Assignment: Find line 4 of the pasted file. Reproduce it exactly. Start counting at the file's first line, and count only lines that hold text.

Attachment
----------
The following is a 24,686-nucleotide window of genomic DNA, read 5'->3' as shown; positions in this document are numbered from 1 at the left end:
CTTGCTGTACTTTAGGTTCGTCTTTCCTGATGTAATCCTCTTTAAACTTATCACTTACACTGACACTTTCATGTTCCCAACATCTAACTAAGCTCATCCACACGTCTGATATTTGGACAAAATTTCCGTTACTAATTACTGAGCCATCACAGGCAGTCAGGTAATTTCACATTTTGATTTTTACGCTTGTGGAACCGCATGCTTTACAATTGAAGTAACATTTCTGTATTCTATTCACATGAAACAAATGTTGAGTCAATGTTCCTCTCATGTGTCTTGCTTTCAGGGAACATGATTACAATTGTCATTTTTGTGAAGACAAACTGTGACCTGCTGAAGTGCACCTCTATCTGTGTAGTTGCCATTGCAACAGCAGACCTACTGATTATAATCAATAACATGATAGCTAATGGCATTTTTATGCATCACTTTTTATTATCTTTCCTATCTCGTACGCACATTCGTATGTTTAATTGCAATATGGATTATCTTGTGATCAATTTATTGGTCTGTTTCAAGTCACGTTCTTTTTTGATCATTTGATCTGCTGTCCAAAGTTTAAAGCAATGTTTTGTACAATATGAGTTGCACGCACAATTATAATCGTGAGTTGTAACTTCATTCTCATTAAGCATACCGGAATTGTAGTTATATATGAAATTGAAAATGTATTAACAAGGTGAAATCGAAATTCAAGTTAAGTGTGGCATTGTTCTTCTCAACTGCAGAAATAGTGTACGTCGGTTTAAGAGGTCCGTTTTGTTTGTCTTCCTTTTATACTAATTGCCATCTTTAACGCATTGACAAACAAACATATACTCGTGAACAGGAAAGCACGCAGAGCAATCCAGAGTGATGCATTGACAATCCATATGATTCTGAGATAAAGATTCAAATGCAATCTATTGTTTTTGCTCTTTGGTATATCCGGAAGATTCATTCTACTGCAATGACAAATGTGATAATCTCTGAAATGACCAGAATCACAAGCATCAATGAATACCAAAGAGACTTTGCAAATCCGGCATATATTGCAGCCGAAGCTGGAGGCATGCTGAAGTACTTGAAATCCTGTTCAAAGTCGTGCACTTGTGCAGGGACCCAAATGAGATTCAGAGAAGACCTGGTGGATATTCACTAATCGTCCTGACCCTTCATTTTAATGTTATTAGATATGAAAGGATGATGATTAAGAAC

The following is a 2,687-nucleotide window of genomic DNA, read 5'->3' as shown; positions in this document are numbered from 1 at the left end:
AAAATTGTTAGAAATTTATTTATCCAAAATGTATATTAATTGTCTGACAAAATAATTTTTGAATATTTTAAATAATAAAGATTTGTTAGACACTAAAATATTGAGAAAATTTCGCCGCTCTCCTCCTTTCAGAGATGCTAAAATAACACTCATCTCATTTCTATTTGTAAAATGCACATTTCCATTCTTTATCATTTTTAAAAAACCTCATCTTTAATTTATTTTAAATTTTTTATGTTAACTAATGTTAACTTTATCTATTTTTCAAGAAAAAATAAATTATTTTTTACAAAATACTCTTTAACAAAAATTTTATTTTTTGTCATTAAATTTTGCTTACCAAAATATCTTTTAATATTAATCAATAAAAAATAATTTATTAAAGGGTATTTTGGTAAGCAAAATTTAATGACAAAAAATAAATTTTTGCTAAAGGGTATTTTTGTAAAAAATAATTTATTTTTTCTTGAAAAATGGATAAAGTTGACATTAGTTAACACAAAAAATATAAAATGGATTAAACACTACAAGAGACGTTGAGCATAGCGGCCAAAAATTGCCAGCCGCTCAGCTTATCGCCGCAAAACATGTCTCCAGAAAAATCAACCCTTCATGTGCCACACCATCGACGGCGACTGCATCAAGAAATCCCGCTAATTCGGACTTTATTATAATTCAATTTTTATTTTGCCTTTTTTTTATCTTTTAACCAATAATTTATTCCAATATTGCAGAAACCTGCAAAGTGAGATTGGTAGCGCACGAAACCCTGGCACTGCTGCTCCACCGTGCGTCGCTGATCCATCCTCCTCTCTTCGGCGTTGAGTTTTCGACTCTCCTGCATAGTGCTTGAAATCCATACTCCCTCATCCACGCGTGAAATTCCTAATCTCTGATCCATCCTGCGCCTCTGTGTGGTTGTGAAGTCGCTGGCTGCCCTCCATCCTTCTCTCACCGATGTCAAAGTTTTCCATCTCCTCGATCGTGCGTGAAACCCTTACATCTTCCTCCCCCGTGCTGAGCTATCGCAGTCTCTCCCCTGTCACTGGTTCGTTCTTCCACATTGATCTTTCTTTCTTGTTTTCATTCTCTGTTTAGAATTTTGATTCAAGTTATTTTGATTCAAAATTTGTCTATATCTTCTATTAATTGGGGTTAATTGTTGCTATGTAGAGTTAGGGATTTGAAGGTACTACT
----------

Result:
AAAATTGTTAGAAATTTATTTATCCAAAATGTATATTAATTGTCTGACAAAATAATTTTTGAATATTTTAAATAATAAAGATTTGTTAGACACTAAAATATTGAGAAAATTTCGCCGCTCTCCTCCTTTCAGAGATGCTAAAATAACACTCATCTCATTTCTATTTGTAAAATGCACATTTCCATTCTTTATCATTTTTAAAAAACCTCATCTTTAATTTATTTTAAATTTTTTATGTTAACTAATGTTAACTTTATCTATTTTTCAAGAAAAAATAAATTATTTTTTACAAAATACTCTTTAACAAAAATTTTATTTTTTGTCATTAAATTTTGCTTACCAAAATATCTTTTAATATTAATCAATAAAAAATAATTTATTAAAGGGTATTTTGGTAAGCAAAATTTAATGACAAAAAATAAATTTTTGCTAAAGGGTATTTTTGTAAAAAATAATTTATTTTTTCTTGAAAAATGGATAAAGTTGACATTAGTTAACACAAAAAATATAAAATGGATTAAACACTACAAGAGACGTTGAGCATAGCGGCCAAAAATTGCCAGCCGCTCAGCTTATCGCCGCAAAACATGTCTCCAGAAAAATCAACCCTTCATGTGCCACACCATCGACGGCGACTGCATCAAGAAATCCCGCTAATTCGGACTTTATTATAATTCAATTTTTATTTTGCCTTTTTTTTATCTTTTAACCAATAATTTATTCCAATATTGCAGAAACCTGCAAAGTGAGATTGGTAGCGCACGAAACCCTGGCACTGCTGCTCCACCGTGCGTCGCTGATCCATCCTCCTCTCTTCGGCGTTGAGTTTTCGACTCTCCTGCATAGTGCTTGAAATCCATACTCCCTCATCCACGCGTGAAATTCCTAATCTCTGATCCATCCTGCGCCTCTGTGTGGTTGTGAAGTCGCTGGCTGCCCTCCATCCTTCTCTCACCGATGTCAAAGTTTTCCATCTCCTCGATCGTGCGTGAAACCCTTACATCTTCCTCCCCCGTGCTGAGCTATCGCAGTCTCTCCCCTGTCACTGGTTCGTTCTTCCACATTGATCTTTCTTTCTTGTTTTCATTCTCTGTTTAGAATTTTGATTCAAGTTATTTTGATTCAAAATTTGTCTATATCTTCTATTAATTGGGGTTAATTGTTGCTATGTAGAGTTAGGGATTTGAAGGTACTACT